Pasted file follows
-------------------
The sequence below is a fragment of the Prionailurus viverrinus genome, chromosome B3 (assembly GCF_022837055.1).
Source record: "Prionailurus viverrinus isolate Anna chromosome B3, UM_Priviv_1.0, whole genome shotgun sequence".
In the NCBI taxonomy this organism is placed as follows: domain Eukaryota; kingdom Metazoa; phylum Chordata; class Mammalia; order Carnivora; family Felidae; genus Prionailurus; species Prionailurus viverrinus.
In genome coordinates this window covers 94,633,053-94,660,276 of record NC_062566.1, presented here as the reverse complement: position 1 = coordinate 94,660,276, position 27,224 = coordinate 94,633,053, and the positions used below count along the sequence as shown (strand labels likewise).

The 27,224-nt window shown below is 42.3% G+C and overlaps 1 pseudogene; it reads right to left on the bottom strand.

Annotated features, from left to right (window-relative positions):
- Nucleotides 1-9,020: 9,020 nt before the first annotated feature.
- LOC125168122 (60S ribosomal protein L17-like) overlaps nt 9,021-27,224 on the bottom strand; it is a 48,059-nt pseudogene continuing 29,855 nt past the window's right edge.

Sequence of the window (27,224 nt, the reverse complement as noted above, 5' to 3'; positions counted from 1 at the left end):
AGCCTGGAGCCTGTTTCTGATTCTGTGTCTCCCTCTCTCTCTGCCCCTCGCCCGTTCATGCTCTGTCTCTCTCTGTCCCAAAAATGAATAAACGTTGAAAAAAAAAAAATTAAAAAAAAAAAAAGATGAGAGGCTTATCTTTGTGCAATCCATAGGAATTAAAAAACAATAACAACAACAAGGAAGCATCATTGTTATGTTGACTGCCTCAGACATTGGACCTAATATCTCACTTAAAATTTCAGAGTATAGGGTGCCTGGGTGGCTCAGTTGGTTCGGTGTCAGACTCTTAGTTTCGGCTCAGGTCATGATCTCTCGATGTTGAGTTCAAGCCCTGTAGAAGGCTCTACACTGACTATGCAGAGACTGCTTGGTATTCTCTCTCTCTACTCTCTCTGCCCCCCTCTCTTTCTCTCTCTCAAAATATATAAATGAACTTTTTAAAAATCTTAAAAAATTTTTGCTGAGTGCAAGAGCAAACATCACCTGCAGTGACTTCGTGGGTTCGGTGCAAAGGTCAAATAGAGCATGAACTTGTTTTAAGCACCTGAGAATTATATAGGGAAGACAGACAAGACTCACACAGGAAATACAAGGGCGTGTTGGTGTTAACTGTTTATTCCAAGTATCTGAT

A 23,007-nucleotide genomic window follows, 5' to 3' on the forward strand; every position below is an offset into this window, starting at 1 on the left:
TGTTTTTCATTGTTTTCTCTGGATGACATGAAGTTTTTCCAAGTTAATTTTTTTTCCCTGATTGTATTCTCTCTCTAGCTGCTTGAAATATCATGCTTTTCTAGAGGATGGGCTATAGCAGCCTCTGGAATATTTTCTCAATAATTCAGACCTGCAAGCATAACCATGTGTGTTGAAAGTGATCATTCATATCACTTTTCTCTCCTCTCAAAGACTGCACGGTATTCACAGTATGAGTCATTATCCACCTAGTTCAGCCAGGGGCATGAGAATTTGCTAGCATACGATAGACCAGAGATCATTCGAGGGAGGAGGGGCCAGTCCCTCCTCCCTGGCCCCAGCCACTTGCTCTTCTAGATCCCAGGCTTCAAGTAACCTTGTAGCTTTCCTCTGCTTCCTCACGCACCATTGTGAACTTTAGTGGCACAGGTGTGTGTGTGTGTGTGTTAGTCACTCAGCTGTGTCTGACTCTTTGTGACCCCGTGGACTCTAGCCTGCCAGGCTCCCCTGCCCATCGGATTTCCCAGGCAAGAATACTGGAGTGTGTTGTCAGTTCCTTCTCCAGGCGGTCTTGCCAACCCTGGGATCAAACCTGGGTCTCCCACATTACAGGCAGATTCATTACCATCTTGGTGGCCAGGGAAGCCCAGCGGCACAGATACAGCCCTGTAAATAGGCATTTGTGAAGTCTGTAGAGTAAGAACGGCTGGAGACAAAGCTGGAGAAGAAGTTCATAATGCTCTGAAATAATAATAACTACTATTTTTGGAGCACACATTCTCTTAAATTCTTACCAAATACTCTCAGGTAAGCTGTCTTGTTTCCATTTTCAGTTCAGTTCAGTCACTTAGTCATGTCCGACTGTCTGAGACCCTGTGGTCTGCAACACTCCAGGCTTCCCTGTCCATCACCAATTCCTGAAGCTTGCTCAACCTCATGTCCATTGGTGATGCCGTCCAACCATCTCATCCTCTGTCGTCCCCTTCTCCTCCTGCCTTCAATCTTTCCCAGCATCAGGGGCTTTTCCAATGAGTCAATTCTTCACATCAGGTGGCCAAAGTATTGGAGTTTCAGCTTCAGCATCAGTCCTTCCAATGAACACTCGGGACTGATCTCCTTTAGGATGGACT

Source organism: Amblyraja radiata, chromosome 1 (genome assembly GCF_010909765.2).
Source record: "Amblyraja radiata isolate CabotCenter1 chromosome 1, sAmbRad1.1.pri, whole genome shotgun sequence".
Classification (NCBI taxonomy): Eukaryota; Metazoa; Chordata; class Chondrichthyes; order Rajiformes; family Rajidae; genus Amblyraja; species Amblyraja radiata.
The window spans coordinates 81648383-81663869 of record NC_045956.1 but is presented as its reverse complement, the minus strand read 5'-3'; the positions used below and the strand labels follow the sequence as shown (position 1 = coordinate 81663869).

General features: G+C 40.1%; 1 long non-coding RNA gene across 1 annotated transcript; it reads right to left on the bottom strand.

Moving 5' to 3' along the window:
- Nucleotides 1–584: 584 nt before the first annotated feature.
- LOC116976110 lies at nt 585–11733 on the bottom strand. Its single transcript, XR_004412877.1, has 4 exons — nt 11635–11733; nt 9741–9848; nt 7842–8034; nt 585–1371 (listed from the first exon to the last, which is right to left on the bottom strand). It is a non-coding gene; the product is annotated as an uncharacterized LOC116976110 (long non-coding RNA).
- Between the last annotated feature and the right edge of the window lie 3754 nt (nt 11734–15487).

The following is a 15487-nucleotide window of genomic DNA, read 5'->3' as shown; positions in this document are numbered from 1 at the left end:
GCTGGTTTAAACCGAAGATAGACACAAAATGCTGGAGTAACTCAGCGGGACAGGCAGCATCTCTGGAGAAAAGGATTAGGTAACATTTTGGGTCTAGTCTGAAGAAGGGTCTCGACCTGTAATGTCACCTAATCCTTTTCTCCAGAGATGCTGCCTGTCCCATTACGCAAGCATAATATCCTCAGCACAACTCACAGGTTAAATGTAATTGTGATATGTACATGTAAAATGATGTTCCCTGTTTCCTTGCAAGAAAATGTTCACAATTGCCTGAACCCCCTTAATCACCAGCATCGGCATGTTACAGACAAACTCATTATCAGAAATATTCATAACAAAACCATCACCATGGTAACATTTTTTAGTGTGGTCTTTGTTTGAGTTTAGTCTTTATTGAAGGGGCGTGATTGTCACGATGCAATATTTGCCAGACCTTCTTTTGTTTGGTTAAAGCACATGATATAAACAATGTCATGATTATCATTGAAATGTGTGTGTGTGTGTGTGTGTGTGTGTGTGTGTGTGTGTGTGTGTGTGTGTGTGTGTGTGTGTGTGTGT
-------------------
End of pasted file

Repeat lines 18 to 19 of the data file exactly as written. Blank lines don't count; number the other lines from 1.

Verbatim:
Moving 5' to 3' along the window:
- Nucleotides 1–584: 584 nt before the first annotated feature.